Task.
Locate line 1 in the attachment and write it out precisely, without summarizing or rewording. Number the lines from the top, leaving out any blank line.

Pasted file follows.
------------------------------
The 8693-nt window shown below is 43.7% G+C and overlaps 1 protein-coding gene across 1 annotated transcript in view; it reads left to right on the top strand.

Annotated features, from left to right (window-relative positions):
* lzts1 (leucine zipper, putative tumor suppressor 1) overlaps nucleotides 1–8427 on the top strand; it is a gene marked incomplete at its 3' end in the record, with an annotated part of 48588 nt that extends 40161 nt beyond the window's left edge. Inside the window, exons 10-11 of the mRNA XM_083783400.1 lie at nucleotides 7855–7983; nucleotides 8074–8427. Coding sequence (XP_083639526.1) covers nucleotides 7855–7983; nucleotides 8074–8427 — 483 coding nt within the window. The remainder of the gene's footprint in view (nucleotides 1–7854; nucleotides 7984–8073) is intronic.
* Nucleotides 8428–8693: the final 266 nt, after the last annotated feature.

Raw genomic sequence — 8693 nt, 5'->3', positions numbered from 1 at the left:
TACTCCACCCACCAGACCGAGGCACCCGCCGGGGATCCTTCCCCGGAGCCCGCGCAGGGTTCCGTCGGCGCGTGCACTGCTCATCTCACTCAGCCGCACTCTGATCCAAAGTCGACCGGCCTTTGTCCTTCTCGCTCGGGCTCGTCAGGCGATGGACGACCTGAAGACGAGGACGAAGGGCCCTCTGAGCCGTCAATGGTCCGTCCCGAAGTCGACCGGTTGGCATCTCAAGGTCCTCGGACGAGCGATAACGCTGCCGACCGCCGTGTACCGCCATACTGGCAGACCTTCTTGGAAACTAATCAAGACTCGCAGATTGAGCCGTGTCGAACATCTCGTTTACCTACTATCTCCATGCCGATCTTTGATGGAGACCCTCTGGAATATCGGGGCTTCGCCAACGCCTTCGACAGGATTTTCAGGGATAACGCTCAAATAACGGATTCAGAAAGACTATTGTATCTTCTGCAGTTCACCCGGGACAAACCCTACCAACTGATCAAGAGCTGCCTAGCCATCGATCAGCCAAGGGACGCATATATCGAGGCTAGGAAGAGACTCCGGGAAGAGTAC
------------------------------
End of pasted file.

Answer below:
The 8693-nt window shown below is 43.7% G+C and overlaps 1 protein-coding gene across 1 annotated transcript in view; it reads left to right on the top strand.